I had a 2000 Amigo that was pretty reliable. A couple of issues are inherent with the 3.5 of this year, however. It was discovered that the holes in the oil piston rings were too small. How did they discover this? Owners complaining about excess oil consumption. I ran into this with my Amigo also. The solution was to pour some Seafoam into the crankcase and drive for a bit before an oil change. Using Rotella 15w40 diesel oil was also recommended. I used to do both and most of the consumption went away.

Another common issue with this year was the intake manifold gasket. The engine would develop an erratic idle and a code reader would give you a ‘misfire on cylinder 2′ code. The forum people would tell and show you how to change the gasket without having to remove any fuel injection stuff.

There was one of these Vehicross’ for sale a couple miles away from me about 10 years ago. I was in my silver Amigo when I spotted it. It was the same silver as mine and I stopped for a look. Surprisingly the door was unlocked so I opened the door and took a seat. It was the same exact interior that I had just stepped out of. Even the seat upholstery was the same. They both had the cloth seats with the pattern that looked like an Indian blanket. Even though I kind of liked it, I couldn’t see the point of buying a vehicle that had the same interior that I already had.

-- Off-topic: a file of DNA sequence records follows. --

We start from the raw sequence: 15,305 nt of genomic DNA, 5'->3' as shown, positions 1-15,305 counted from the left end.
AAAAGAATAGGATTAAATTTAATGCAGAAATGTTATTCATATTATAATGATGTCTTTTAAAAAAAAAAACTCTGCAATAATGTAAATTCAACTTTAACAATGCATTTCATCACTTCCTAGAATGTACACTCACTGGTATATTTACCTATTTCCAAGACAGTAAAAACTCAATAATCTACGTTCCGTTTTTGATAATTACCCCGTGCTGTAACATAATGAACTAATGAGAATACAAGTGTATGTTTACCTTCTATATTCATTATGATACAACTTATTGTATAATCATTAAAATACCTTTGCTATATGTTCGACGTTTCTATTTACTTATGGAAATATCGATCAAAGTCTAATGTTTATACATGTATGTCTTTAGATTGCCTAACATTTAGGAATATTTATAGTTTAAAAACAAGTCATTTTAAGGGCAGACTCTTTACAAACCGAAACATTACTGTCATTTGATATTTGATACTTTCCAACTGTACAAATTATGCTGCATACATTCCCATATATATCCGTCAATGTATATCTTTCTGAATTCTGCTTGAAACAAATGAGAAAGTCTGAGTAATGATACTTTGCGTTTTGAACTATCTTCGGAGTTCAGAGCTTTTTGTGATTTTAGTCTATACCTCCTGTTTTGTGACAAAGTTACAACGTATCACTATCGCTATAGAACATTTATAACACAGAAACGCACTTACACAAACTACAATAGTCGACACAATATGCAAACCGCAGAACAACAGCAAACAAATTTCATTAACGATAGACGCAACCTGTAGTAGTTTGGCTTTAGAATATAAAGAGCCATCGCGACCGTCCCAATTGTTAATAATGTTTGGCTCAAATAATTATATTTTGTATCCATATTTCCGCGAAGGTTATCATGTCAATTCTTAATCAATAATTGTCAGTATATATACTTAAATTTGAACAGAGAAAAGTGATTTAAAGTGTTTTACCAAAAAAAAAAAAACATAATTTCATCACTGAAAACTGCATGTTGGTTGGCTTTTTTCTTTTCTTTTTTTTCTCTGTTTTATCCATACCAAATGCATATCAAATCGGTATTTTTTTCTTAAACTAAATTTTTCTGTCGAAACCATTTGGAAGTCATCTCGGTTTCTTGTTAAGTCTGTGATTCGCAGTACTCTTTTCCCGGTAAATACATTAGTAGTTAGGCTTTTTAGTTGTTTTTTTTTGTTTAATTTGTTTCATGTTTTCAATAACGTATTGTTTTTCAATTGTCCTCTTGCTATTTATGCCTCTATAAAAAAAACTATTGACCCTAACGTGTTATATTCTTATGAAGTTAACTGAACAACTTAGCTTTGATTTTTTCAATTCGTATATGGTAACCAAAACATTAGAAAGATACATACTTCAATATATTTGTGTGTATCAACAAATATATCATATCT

8 days ago

The VehiCROSS is one of the ugliest cars ever made! (In my opinion)
I would vote for any other car besides that no matter how rusty/broken.
That Banham is a neat little car, I didn’t know they existed. For $2500?
I want it now!

Jon Benet
Jon Benet
8 days ago

Love all the Isuzu content lately.

Urban Runabout
Urban Runabout
8 days ago
Reply to  Jon Benet

It’s all downhill in a hurricane from here.

8 days ago

How much for the Fiat 850 next to the Banham, and can I vote for it?

Kody Dagley
Kody Dagley
8 days ago
Reply to  NAMiata

A man after my own heart – take your happy face. Rear-engined FIATs ftw!